I agree.  Ban all race day meds in all the races.  Keep the sport on a level playing field. It would be better for the breed and for the future of racing.

20 Jul 2011 9:01 PM
Arian Haxhillari

We need a randomized control study to address this issue as if we do with any drug in human studies. No study up to this point is of this kind regardless the results. Forget the South Africa  or Australia studies.

They just prove some point but are not the one we need to base our scientific results.

Arian Haxhillari

20 Jul 2011 11:38 PM

Thanks for your response.

The truth is they use plenty of medication on horses in the rest of the world, many cases more than we do here. They brag about no race day medication, but give them plenty leading up to the race. Spend some time in a yard and you will see tons of syringes and drugs, and not all in the hands of veterinarians. (here if you have a syringe you are ruled off) And their horses do bleed. The only thing they have going is shorter season. But make no mistake, they medicate, and quite a bit. And they love running in the US as they can use Salix.

We have too many hypocrites here, chief among them is this year's Derby winner who loves to talk the talk abut eliminating meds but uses them on nearly 100% of his charges.

21 Jul 2011 12:13 PM

Good Morning !

I have in front of me, the book:

Race Horse Training (Collins 1938 )

Sub-titled "Venture All ".

I have other old Throughbred training books, pre-1900's. I have YET to find any words or chapters to describe "Bleeding in race horses". It wasn't the norm back then, from what I gather.

Back "In the day", the horses ran TWO, even FOUR heats, all well over a mile IN ONE DAY. Back then, from what I read in Collin's book, the horses were walked & rested as needed !!!

Banning the 'drugs" will NOT cause everyone to quit racing. What banning the drugs will do is to give hope to those who race as sportsmen & care about their horses. As the word gets known, more of "us" will join up and arrive at the tracks. In the beginning, it will cause some loss but it will be well worth it.


Even though everyone laughed at me for choosing the old,anchient mares,with the old classic bloodlines,for my breeding programe', I never laughed at myself. What I see here at my SUNNY FARM, is a bunch of HAPPY horses who feel great...naturally.

I see no bleeders here, if I do, I'll change the career of that youngster,because that is the right & proer thing to do for the welfare of that horse.

I love my horses a do many not worry, we WILL come to race as soon as the playing field has become a level & fair venue. The fans will bet "heavier" and the Handi-cappers will find more enjoyment & satisfaction.

YOU GO MR.Stronach, and press forward with your rule changes,they are for the right reasons.

22 Jul 2011 9:06 AM
Mary in VT

Mr Baffert,

If medication goes the racing world will go with it? Really? Mark his words everybody. It will be interesting to see if this prediction proves correct or ridiculous if an industry wide phase out does occur.

But I do agree that your industry is in real danger of evaporating before your very eyes for a variety of reasons that revolve around deeply entrenched aspects of it's image being less than family friendly. Parents have to consider whether it is wise to expose little Johnny to the possibility of tragedy as one of the gorgeous horses breaks down beofre their eyes, or the need to explain that B means that this horse is racing on pain medication, and "Oh look, Johnny. L means that this horse is racing on a medication to prevent it from hemoraghing at the nostrils from it's exertions. Isn't this fun kids! Good stuff, huh!" Excetera.Excetera. Excetera.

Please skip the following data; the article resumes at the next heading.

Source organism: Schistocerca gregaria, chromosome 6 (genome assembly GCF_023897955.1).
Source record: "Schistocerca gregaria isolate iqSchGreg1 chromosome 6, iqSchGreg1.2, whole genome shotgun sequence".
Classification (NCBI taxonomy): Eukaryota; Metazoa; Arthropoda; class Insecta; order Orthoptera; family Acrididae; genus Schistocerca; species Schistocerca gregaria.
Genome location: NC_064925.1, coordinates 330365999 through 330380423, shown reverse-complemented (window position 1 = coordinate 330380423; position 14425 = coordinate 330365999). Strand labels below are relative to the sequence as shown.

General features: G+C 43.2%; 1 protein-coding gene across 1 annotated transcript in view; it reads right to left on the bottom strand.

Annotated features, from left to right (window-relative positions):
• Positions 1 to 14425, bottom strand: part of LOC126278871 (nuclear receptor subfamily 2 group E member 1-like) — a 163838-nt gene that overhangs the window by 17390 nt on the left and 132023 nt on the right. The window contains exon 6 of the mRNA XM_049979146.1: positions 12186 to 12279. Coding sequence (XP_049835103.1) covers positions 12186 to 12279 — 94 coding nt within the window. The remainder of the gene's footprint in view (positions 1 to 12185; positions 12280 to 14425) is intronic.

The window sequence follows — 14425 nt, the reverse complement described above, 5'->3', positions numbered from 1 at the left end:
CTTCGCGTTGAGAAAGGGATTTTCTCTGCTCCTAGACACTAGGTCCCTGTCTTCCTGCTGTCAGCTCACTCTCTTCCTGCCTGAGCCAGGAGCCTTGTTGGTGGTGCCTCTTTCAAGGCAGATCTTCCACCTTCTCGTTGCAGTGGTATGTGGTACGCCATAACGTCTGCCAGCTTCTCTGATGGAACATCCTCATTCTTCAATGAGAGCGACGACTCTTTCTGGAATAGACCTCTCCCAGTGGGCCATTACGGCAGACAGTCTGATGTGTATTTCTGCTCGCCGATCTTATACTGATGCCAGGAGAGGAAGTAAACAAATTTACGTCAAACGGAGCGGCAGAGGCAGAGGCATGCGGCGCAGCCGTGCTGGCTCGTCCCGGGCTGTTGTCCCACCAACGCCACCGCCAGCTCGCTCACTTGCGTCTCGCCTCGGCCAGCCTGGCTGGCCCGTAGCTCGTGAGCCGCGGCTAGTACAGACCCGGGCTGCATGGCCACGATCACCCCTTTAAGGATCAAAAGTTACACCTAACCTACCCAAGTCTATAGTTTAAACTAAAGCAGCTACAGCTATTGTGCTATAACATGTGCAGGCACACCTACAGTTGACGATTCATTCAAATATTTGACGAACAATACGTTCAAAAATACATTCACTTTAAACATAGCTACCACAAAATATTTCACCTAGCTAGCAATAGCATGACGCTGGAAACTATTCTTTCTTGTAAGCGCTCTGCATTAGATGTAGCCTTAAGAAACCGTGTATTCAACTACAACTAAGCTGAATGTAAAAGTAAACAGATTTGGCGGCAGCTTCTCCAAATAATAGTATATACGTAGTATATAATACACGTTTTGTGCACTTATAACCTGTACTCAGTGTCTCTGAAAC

If American horse racing is truly so propped up by race day medication that it can't exist without them then perhaps it is time that it died a quiet death and left the thoroughbred horse to the people that cherish it enough not to run a horse that requires long term medication. Who knows? Maybe someting sensible would rise up out of the ashes.

Love the Bloodhorse just the way it is for a myriad of reasons not the least of which is it's forum for robust debate.

22 Jul 2011 11:01 AM

Interesting comments from Kenny McPeek in the most recent edition of "And They're Off." He makes a good point toward the end of his segment about offering the blue-collar runners an opportunity to continue racing on Salix but eliminate the race-day medication in stakes races.

I still have concerns about creating a mixed bag of regulations but it might be worth considering.

Also, I would like to point out I see very few similarities between U.S. racing and racing in Europe and Hong Kong. It was brought out during the medication summit how differently the training environment is in Europe compared with the U.S., where most horses train at racetracks in urban areas. And Hong Kong, while top-shelf racing, is a very selective and controlled environment in which 90% of the horses racing are geldings.

Where racing is more comparable to the U.S., I think, is Australia. Anyone want to weigh in on this?

22 Jul 2011 1:03 PM

There seem to be lots of South African studies on this subject. Here are two excerpts from a report on a South African study that appeared in Today@Colorado State, June 29,2009.

1-"Furosemide, used in the United States and Canada to treat bleeding into the airways in thoroughbred racehorses, decreases the incidence of hemorrhage according to results of a recent study. The study, conducted by Colorado State University, the University of Melbourne and the University of Pretoria in the Republic of South Africa, provides a foundation for racing authorities to make decisions regarding use of this medication, which is the subject of heated debate and controversy around the world".

2-"Use of the medication is controversial because work previously conducted by these scientists found that it enhanced the performance of Throughbred and Standardbred horses".

The URL is attached:

22 Jul 2011 3:38 PM